#SpeakUp76: The future doesn’t look much safer than the past




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For Youth Day we asked first-year journalism students from the Cape Peninsula University of Technology to write for us.

This is Mandisi Soga’s piece: 

From scepticism on the free tampons issue to unemployment and crime, there really is a 
plethora of issues we as South Africa’s youth grapple with today. Some of the key issues 
which need urgent proactive attention are: unemployment, 
inequality, teenage pregnancy, substance abuse and depression.

One that I would like to focus on, that affects me on a daily basis as a young person in SA, is 
crime. We know this all too well. Nobody is safe from the pervasive grip of crime: from the 
elite who have motion detectors in front of their gates to the poverty-stricken who only have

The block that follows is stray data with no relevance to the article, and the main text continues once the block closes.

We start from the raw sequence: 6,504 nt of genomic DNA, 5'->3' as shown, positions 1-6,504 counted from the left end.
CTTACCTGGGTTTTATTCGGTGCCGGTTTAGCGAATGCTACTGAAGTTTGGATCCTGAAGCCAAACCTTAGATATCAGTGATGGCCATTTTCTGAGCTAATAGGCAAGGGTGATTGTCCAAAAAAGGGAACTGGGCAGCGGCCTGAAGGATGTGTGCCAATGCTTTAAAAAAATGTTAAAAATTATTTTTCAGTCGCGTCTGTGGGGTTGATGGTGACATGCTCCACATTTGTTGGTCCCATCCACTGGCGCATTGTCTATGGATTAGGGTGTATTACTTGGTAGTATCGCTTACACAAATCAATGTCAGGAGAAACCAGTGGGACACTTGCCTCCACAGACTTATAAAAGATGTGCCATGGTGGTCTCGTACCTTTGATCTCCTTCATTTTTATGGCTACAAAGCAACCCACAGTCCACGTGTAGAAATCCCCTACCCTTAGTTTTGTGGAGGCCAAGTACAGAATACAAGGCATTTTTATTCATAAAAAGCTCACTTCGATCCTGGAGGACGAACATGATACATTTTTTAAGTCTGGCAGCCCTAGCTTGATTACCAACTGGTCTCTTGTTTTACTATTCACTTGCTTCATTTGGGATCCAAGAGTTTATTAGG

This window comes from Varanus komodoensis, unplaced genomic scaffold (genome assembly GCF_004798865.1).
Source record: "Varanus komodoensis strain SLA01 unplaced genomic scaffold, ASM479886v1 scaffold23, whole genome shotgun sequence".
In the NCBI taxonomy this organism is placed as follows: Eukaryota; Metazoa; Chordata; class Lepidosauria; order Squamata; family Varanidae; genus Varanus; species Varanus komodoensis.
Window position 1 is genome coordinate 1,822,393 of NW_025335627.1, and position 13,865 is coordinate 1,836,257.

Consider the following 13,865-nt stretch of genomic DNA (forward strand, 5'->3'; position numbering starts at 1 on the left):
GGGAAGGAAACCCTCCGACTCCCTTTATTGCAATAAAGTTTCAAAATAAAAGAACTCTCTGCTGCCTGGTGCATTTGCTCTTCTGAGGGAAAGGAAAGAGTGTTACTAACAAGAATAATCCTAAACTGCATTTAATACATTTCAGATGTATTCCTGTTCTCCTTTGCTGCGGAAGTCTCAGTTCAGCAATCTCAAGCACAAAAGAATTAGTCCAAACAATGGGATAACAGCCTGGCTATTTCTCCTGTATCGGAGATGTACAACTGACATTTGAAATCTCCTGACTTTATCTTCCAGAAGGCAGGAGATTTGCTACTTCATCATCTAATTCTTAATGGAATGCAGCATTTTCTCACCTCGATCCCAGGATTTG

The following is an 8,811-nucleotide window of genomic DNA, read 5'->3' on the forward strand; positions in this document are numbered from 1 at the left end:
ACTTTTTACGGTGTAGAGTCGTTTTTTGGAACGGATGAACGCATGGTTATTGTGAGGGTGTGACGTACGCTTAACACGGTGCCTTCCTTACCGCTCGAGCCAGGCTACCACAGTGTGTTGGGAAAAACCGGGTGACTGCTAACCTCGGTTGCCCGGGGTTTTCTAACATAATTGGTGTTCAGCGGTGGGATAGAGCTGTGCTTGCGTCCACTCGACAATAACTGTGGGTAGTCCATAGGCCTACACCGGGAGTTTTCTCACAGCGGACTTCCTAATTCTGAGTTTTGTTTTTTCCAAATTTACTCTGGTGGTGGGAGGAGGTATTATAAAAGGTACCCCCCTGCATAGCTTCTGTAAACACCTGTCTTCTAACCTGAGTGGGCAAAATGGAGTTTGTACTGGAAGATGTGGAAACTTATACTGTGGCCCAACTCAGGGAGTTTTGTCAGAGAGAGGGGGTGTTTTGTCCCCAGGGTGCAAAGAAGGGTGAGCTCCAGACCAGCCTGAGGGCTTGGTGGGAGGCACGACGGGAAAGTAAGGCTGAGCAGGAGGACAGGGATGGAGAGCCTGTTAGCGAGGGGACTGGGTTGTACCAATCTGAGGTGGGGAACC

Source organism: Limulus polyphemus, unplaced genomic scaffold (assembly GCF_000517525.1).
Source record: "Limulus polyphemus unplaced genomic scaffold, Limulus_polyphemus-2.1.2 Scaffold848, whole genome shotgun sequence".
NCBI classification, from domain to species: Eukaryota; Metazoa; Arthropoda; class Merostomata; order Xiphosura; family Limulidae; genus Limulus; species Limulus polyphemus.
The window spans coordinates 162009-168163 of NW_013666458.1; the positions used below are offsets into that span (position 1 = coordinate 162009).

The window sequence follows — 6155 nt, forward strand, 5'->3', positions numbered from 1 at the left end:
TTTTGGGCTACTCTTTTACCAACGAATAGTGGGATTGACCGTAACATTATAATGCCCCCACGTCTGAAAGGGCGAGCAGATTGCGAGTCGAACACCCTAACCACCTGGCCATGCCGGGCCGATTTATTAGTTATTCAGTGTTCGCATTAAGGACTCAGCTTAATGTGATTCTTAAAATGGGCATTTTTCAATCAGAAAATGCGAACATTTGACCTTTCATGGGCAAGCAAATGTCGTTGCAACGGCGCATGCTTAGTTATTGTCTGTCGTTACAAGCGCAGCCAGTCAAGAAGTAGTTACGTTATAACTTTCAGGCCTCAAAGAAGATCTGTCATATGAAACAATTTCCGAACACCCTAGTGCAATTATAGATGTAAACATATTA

the “Gevaar die hond!” or “Lumnkela inja!” (directly translated to Beware of the Dog) sign 
in front of theirs, even though sometimes there is no dog at all. Crime affects us all. White. 
Black. Pink. Everyone.

Which is quite ironic because South Africa now has one of the largest private security 
industries in the world

From costly CCTV systems to huge “fort” walls and at least two locks, it’s evident almost 
everywhere that we’ve gone to extensive security measures to ensure the safety of ourselves 
and our loved ones. But crime has still manages to afflict almost everyone. Police haven’t 
allayed our fears and many South Africans now seek the protection services rendered by private security 
firms.

And so, after 25 years of democracy, for the majority of us South African youth, however, the 
future doesn’t look much safer or even better than the past.

* Speak up like the youth of ‘76 by tweeting your opinions and challenges to the new @GovernmentZA’s Minister of Women, Youth and Persons with  Disabilities: Minister Maite Emily Nkoana-Mashabane using #speakup76 @IOL or write to IOL at [email protected]






University of Technology

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